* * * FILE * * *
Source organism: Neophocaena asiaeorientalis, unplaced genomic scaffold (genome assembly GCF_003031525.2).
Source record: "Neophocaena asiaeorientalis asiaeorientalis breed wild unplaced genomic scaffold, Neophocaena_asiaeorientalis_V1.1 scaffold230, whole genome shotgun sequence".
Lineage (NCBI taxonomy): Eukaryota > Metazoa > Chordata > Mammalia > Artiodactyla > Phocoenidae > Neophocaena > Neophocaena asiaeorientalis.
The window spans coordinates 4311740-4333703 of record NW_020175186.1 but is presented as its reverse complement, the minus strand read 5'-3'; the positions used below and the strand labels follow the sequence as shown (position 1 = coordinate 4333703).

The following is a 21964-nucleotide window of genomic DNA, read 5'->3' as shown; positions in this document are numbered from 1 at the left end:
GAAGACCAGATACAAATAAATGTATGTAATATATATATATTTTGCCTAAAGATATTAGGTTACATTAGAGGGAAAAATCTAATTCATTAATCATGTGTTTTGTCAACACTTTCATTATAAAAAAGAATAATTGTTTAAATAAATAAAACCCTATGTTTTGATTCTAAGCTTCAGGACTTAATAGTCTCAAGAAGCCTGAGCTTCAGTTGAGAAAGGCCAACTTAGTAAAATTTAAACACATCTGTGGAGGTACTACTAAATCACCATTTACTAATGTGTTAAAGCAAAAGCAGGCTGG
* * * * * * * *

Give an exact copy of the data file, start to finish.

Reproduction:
Source organism: Neophocaena asiaeorientalis, unplaced genomic scaffold (genome assembly GCF_003031525.2).
Source record: "Neophocaena asiaeorientalis asiaeorientalis breed wild unplaced genomic scaffold, Neophocaena_asiaeorientalis_V1.1 scaffold230, whole genome shotgun sequence".
Lineage (NCBI taxonomy): Eukaryota > Metazoa > Chordata > Mammalia > Artiodactyla > Phocoenidae > Neophocaena > Neophocaena asiaeorientalis.
The window spans coordinates 4311740-4333703 of record NW_020175186.1 but is presented as its reverse complement, the minus strand read 5'-3'; the positions used below and the strand labels follow the sequence as shown (position 1 = coordinate 4333703).

The following is a 21964-nucleotide window of genomic DNA, read 5'->3' as shown; positions in this document are numbered from 1 at the left end:
GAAGACCAGATACAAATAAATGTATGTAATATATATATATTTTGCCTAAAGATATTAGGTTACATTAGAGGGAAAAATCTAATTCATTAATCATGTGTTTTGTCAACACTTTCATTATAAAAAAGAATAATTGTTTAAATAAATAAAACCCTATGTTTTGATTCTAAGCTTCAGGACTTAATAGTCTCAAGAAGCCTGAGCTTCAGTTGAGAAAGGCCAACTTAGTAAAATTTAAACACATCTGTGGAGGTACTACTAAATCACCATTTACTAATGTGTTAAAGCAAAAGCAGGCTGG